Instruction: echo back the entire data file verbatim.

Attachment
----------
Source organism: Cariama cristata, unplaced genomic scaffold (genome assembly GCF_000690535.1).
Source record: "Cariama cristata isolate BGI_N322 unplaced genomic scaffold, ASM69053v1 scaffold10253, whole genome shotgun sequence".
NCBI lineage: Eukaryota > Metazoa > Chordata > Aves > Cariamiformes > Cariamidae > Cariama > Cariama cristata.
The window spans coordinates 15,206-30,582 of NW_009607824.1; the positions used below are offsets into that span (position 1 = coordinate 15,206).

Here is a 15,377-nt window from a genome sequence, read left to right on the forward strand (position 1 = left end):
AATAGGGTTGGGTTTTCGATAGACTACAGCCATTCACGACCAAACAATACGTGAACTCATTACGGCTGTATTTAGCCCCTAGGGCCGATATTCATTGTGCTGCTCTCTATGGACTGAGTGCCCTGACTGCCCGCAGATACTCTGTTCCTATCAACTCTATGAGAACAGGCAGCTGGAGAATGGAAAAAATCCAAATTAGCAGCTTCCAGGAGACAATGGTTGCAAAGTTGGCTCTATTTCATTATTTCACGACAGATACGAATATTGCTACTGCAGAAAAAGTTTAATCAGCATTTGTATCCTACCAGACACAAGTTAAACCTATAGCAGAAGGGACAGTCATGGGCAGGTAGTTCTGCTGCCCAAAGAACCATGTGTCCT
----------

Source organism: Cariama cristata, unplaced genomic scaffold (genome assembly GCF_000690535.1).
Source record: "Cariama cristata isolate BGI_N322 unplaced genomic scaffold, ASM69053v1 scaffold10253, whole genome shotgun sequence".
NCBI lineage: Eukaryota > Metazoa > Chordata > Aves > Cariamiformes > Cariamidae > Cariama > Cariama cristata.
The window spans coordinates 15,206-30,582 of NW_009607824.1; the positions used below are offsets into that span (position 1 = coordinate 15,206).

Here is a 15,377-nt window from a genome sequence, read left to right on the forward strand (position 1 = left end):
AATAGGGTTGGGTTTTCGATAGACTACAGCCATTCACGACCAAACAATACGTGAACTCATTACGGCTGTATTTAGCCCCTAGGGCCGATATTCATTGTGCTGCTCTCTATGGACTGAGTGCCCTGACTGCCCGCAGATACTCTGTTCCTATCAACTCTATGAGAACAGGCAGCTGGAGAATGGAAAAAATCCAAATTAGCAGCTTCCAGGAGACAATGGTTGCAAAGTTGGCTCTATTTCATTATTTCACGACAGATACGAATATTGCTACTGCAGAAAAAGTTTAATCAGCATTTGTATCCTACCAGACACAAGTTAAACCTATAGCAGAAGGGACAGTCATGGGCAGGTAGTTCTGCTGCCCAAAGAACCATGTGTCCT